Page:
Reflectance of Antarctic surfaces from multispectral radiometers : The correction of atmospheric effects
Monitoring reflectance of polar icecaps has relevance in climate studies. Climate changes produce variations in the morphology of ice and snow covers, which are detectable as surface reflectance change. Surface reflectance can be retrieved from remotely sensed data. However, absolute values independent of atmospheric turbidity and surface altitude can only be obtained after removing masking effects of the atmosphere. An atmospheric correction model, accounting for surface and sensor altitudes above sea level, is described and validated through data detected over Antarctic surfaces with a Barnes modular multi-spectral radiometer having bands overlapping those of the Landsat Thematic Mapper. The model is also applied in a sensitivity analysis to investigate error induced in reflectance obtained from satellite data by indeterminacy in optical parameters of atmospheric constituents. Results show that indeterminacy in the atmospheric water vapour optical thickness is the main source of problems in the retrieval of surface reflectance from data remotely sensed over Antarctic regions.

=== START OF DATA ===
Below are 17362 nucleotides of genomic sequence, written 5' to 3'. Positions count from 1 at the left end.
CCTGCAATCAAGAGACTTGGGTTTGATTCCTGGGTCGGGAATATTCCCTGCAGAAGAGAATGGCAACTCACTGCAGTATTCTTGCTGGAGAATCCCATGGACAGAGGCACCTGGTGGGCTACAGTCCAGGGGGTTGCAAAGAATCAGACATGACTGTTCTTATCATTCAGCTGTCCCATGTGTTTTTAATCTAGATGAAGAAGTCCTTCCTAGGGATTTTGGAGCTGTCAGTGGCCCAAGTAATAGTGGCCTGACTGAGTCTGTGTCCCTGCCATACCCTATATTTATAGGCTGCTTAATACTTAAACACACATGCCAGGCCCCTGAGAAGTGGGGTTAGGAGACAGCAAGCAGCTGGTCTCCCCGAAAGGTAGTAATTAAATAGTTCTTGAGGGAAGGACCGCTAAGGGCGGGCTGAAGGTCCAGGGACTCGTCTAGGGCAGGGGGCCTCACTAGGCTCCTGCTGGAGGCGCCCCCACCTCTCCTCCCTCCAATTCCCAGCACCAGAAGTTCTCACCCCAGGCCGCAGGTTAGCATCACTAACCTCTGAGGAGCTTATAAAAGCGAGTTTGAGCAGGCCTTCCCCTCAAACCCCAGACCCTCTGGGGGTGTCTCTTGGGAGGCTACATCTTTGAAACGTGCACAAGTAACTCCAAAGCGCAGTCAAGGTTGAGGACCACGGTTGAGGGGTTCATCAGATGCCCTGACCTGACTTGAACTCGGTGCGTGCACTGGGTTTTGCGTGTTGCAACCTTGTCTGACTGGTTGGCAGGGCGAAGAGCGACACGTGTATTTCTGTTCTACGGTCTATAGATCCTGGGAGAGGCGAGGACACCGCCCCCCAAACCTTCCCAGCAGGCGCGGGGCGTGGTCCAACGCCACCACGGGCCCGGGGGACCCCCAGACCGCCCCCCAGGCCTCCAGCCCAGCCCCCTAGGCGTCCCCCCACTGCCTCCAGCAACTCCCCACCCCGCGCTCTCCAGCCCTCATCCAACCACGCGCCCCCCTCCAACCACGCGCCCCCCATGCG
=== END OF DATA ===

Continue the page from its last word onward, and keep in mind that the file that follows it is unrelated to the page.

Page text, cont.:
Bibliographic Reference: Article: Remote Sensing of Environment, Vol. 43 (1993) pp. 11-21
Record Number: 199311541 / Last updated on: 1994-11-28
Original language: en
Available languages: en